Professional burnout (because PTSD doesn’t just happen in the front lines)
We can all agree that constantly putting your life at risk all over the world counts as a major stressor. But believe it or not, there are a good amount of military personnel who have finished their careers without having been deployed. And among those who have did not have to go outside the wire (as in outside protecting the camp, fort or base walls). So, if one were to think about it, they shouldn’t count right? They should stop crying like babies and enjoy their cake gig . . . is what a salty few of us think sometimes, and others more so.
But I contend that, just because they haven’t had to go on a convoy, on patrol or took part in an assault. While I don’t intend to lessen the sacrifices that soldiers, marines, or special forces make, I would like to defend our other fellow brothers and sisters in arms because, hey, One Team, One Fight, right?
According to an online article in Psychology Today, burnout is a state of chronic stress that leads to:
- physical and emotional exhaustion
- cynicism and detachment
- feelings of ineffectiveness and lack of accomplishment
I’d like to think all of us in the service have felt this over one time. Hell, I can believe jobs outside the military have suffered the same thing (as in the other jobs mentioned in the CareerCast article). A 2 001 study on the effects of stress and job functioning 22 to 40 percent of military men and women experienced high levels of stress in their work or family and personal relationships.
Now, the data they gathered for their analysis was from a 1995 survey that sampled over 16,000 men and women across all military branches, so the results are suspect but if you were to go in any U.S. base, camp, port or station anywhere around the world, there is at minimum Military and Family Life Counselor (or MFLC, pronounced MIF-lik) and those that can do so, also have mental health services, patient advocates, military suicide and prevention advocates, and so on, and so forth. These are still pressing issues within the military ranks, and several organizations continually devote resources to keeping these programs active.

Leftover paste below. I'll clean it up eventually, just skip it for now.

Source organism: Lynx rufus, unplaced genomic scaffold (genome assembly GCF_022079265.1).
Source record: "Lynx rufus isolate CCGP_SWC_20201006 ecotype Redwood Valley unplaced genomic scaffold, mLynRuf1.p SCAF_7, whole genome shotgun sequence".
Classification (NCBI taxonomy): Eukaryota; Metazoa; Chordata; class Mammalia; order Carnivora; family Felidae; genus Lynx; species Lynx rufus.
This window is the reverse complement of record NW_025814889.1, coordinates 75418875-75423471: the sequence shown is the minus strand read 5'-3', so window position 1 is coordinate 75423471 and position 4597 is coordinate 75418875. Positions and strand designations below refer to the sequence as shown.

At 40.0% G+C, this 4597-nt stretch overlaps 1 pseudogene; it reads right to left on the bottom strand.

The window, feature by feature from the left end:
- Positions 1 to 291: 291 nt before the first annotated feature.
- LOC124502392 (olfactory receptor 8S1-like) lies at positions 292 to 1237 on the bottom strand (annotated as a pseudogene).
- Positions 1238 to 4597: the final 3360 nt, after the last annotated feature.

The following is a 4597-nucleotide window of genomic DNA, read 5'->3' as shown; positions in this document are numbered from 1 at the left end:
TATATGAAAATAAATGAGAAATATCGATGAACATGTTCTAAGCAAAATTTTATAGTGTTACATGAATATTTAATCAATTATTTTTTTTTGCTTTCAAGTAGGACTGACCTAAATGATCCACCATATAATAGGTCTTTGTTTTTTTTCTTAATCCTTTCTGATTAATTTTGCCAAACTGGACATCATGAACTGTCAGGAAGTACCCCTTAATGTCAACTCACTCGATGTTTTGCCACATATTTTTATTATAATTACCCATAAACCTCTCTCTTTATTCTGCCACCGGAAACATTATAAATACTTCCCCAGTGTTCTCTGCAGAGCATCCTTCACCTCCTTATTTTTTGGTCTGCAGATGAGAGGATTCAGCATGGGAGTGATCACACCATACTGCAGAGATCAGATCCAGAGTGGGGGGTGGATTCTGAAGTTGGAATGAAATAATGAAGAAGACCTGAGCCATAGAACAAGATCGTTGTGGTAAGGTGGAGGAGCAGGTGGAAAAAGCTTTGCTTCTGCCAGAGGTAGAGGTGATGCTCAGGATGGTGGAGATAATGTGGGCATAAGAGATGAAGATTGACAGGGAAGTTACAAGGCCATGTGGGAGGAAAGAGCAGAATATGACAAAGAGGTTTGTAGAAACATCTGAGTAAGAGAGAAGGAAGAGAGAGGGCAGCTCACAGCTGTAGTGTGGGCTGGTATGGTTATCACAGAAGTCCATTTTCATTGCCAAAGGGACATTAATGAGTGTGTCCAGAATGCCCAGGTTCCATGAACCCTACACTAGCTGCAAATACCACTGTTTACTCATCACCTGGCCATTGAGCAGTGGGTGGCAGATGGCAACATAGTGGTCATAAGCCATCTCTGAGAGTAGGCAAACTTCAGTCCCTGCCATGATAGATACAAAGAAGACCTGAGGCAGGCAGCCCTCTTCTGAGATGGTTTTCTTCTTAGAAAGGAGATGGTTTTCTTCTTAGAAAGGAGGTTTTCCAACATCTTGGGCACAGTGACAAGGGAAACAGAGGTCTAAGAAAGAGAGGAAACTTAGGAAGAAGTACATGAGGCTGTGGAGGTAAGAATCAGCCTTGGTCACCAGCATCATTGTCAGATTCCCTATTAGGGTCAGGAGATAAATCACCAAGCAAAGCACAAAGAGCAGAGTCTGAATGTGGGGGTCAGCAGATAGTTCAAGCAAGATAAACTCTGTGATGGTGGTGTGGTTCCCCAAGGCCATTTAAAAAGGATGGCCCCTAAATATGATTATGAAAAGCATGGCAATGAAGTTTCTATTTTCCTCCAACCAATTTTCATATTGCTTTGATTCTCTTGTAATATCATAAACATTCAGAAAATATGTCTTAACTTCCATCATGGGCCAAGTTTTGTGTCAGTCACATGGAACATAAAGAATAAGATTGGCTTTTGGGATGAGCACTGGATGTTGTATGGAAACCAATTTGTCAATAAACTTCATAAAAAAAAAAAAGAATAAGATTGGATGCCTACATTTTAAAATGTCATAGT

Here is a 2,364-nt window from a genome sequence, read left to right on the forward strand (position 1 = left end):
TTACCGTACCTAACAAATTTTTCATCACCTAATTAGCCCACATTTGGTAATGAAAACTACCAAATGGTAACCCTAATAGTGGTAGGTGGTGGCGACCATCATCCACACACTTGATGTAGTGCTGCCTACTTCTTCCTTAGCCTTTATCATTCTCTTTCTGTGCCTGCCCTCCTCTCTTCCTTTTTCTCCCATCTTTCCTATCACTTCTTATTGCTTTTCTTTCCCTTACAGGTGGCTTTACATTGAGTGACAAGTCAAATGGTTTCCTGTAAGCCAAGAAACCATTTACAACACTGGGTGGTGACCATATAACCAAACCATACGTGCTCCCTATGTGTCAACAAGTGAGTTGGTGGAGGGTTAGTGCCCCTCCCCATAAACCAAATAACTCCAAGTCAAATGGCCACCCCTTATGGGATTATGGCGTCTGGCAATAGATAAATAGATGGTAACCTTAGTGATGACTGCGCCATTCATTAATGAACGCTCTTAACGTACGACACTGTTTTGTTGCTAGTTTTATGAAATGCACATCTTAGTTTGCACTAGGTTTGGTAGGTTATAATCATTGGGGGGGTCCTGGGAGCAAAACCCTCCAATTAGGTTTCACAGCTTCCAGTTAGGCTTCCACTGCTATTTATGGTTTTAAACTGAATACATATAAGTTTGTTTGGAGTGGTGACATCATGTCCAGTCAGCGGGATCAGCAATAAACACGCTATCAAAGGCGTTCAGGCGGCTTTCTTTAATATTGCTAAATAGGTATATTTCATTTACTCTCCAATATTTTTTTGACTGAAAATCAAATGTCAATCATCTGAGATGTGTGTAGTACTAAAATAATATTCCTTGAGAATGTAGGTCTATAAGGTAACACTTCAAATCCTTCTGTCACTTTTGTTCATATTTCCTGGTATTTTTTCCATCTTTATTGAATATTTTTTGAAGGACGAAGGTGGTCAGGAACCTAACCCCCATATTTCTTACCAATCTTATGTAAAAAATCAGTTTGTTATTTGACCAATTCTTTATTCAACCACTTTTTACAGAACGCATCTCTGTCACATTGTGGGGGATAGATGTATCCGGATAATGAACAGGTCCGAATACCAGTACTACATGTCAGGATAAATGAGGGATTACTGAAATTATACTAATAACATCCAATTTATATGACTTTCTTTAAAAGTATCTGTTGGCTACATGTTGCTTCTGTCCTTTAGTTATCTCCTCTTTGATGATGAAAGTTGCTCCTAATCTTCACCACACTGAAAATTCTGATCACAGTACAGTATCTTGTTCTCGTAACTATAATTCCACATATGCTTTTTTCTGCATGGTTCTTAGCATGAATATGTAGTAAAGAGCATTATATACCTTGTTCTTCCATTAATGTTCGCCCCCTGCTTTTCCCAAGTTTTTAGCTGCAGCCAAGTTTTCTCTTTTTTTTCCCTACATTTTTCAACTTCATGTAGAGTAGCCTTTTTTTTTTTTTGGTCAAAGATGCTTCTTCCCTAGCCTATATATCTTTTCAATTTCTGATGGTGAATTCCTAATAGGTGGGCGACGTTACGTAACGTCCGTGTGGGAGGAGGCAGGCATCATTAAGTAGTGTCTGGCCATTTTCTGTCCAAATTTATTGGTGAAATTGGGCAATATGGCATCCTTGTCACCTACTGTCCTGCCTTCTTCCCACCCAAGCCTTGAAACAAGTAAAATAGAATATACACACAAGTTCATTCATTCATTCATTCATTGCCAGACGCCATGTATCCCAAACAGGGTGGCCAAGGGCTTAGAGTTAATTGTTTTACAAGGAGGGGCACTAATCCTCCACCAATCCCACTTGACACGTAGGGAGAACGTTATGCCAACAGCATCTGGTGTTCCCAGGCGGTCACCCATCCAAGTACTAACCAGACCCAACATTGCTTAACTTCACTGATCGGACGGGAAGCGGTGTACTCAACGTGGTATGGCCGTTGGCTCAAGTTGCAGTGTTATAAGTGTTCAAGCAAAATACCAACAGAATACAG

But I still haven’t answered the question why the guy (or gal) cutting your paycheck, cooking your food, or even fixing your plane (I was an aircraft maintainer, I know how it was) is just as stressed as those who shoot guns at the enemy. Again, not to take away from our commandos, but their stress differs from those behind the fence. Here is where I speculate based on my own experiences.
1. Depending on where you go, the ops tempo of that unit is ridiculously higher than what any civilian counterpart experiences. Sure, there are projects with deadlines and clients that will yell at you or no longer receive your services, but your mistakes don’t have the potential to destroy multi-million-dollar machines or take lives.
2. But our first-responders like police and firefighters take the same risks, which extend to nurses, doctors and almost everybody in the medical field. What makes them different from enlisted? One word . . . unionization. Civilians, when they belong to a union, or just get enough participants to go on strike, can go on strike. Say “union” to a grunt and she’ll laugh while spitting in your face.
3. Civilians can walk away once they find better locations, a better workplace, or even not work at all. All you must do is give 2 weeks’ notice correct? (Let me know if I’m wrong) The military signs a 4–6-year contract that binds them by law to make the mission as their number one priority. Also, they can’t call in sick without approval from the base hospital. Other than scheduling leave, the only way a military member can “skip” work is if she has a death in the family. Oh, and it has to be immediate (spouse, father, mother, brother). Anything outside of that is only through the approval of your commander.
4. Because of all the grueling conditions above, turnover is high. An airman doesn’t reenlist (sign another contract). A marine loses a limb in combat. A soldier suffers TBI from an unavoidable mistake because he and his coworkers have been working 48 hours straight. A sailor gets a psychotic breakdown because he hasn’t left the ship for over a year and a half. While these are rare cases, even non-life threatening but disabling conditions take a toll on those who have to pick up the slack. Just because your buddy isn’t at work, doesn’t mean you get to take it easy.
So just because troops aren’t out there in fire fights doesn’t mean they’re feeling less of the suck. It’s just doled out differently through 12 to 16-hour shifts trying to accomplish a task with half the resources and half the manpower.
And that’s why enlisted military have taken the #1 spot on the most stressful jobs ever since 2012, which should have been ranked #1 in previous years (in my opinion). But I’m sure it will hold that #1 spot for a very long time.